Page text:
iFi Pro iESL Electrostatic Headphone Energizer Review

Discussion in 'Headphone Amplifiers and Combo (DAC/Amp) Units' started by Marv, Jun 5, 2021.

  1. Armaegis

    Armaegis Friend

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    That's why I want to know if the dynamic output has any gain, and/or if it is affected by the impedance/gain knob.

    edit: in my head it would make sense if the impedance/gain knob adjusts the primaries, and the estat and dynamic outputs are just on separate secondaries... this is a wild guess on my part though.
    edit2: probably more complex than that since there are four impedance settings but only two "gains", so there might be multiple things switching around, I dunno.

    edit 3: I know this is wrong, horribly horribly wrong, because there has to be some sort of lumping in order to keep gain the same for the top two and bottom two impedance settings, but this is sorta how I picture it:
    upload_2021-6-7_13-6-18.png
     
    Last edited: Jun 7, 2021
  2. purr1n

    purr1n Building Magnis part time because it's peaceful.

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    Good enough. I've been convinced on the basis of gain. Measurements pending.
     
  3. Doug_D

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    REALLY interesting review. Thank you for sharing.

    I hadn't really considered the iESL seriously before, and now I'm thinking it's definitely worth a hard look. It takes a big chunk of cash and a leap of faith to jump up to the primo level of custom electrostatic amps, and the top Stax amps are also pricey but mostly not well-loved. Plus I have some vintage normal-bias Stax h/ps and would like to try the Koss. The iFi Audio box offers a lot of flexibility at, compared to the alternatives, a very good price point.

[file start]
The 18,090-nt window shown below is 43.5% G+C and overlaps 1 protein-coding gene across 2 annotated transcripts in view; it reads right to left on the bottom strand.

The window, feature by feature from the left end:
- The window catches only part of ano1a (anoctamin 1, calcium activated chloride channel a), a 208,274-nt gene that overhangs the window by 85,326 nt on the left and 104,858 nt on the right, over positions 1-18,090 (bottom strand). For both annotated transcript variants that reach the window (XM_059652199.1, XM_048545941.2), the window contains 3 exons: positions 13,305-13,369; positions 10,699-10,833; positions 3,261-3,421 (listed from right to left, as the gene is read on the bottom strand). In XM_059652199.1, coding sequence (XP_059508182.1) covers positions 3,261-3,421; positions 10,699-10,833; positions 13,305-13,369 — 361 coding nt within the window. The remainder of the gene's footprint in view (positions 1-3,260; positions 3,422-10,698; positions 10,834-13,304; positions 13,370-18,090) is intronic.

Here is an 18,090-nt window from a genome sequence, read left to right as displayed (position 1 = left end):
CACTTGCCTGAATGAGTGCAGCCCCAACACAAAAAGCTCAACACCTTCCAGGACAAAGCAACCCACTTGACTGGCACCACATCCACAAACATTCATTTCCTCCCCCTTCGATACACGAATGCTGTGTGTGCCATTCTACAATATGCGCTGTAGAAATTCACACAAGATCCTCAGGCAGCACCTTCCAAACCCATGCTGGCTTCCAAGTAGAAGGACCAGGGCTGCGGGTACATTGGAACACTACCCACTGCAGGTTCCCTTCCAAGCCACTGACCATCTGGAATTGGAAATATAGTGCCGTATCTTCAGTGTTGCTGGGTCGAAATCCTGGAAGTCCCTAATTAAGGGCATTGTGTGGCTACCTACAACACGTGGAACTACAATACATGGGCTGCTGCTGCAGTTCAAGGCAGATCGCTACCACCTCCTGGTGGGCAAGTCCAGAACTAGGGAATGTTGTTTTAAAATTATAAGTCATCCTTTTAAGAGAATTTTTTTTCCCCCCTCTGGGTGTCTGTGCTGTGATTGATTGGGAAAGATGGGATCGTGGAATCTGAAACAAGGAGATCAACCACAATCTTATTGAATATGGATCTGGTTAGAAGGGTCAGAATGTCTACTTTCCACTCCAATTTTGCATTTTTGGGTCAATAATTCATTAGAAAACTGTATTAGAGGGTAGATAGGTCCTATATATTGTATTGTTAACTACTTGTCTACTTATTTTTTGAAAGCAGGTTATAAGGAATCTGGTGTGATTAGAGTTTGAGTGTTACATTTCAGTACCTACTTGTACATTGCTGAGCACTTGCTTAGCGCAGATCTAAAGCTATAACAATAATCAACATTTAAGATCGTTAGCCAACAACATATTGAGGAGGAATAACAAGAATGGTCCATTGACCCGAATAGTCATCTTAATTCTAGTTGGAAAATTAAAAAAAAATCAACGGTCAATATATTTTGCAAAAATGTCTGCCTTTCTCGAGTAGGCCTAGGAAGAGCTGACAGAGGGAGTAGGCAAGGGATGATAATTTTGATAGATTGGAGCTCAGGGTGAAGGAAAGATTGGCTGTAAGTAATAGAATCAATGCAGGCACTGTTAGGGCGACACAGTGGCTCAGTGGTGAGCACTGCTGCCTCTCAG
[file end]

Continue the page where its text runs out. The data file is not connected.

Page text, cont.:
I'm not enough of a gear expert to recognize your so-called "flea-powered headphone amp" ... powerwise, how does that unit compare to say a Jot-2 ?
     
  4. Marv

    Marv Super Friend

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    My custom amp utterly destroys the Jotunheim 2 from a subjectively point of view with most headphones and certain high-efficiency speaker setups. Well, it better considering the major parts, the interstage, the output transformers, the tube types, were picked out by me to suit exactly what I wanted - much of this being learned over the past 5 to 7 years working with Craig at EC. Craig's the genius, I'm just the weekend hack.

    Tonally both amps are similar, with the Jot 2 being just a tick warmer. With respect to timbre, slam, microdetail, and especially microdynamics and head/soundtage, it's no contest. The Jot 2 will output more power at much lower distortion. When it comes to objective measurements, the Jot 2 utterly destroys the tube amp.

    Either I like the sound of distortion, a specific distortion pattern, or that super low distortion is vastly overrated. FWIW, I also feel that amps with distortion less than Jot 2 / Magni 3 levels, those ultra-low distortion amps, actually start to sound worse. 100db of feedback makes stuff sound perfectly insipid. Think Nicole Kidman. Absolutely gorgeous, but I don't get a boner.
     
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    Last edited by a moderator: Jun 7, 2021
  5. Marv

    Marv Super Friend

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    Will do in a bit.
     
  6. Doug_D

    Doug_D Rando

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    Thanks Marv.
     
  7. Biodegraded

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    Using your measurements with the Hive, sadly it seems it's not as simple as powers of 2. Here's the ratio between the iESL's 64 & 16 Ohm settings; I'm sure somebody can derive a relationship, or better, can come up with one from EE first principles:

    [​IMG]

    Here are predicted linear distortions for the Hive at the iESL's 16 & 64 Ohm settings for amps of four different output Z (4R, 10R, 14R, 26R) relative to a notional 0R amp (horizontal line). The bottom set of curves corresponds to the lower (tan) impedance curve (Hive measured with iESL at 16 Ohms / x32 gain setting); the top set corresponds to the upper (green) curve (iESL at 64 Ohms / x16 gain setting).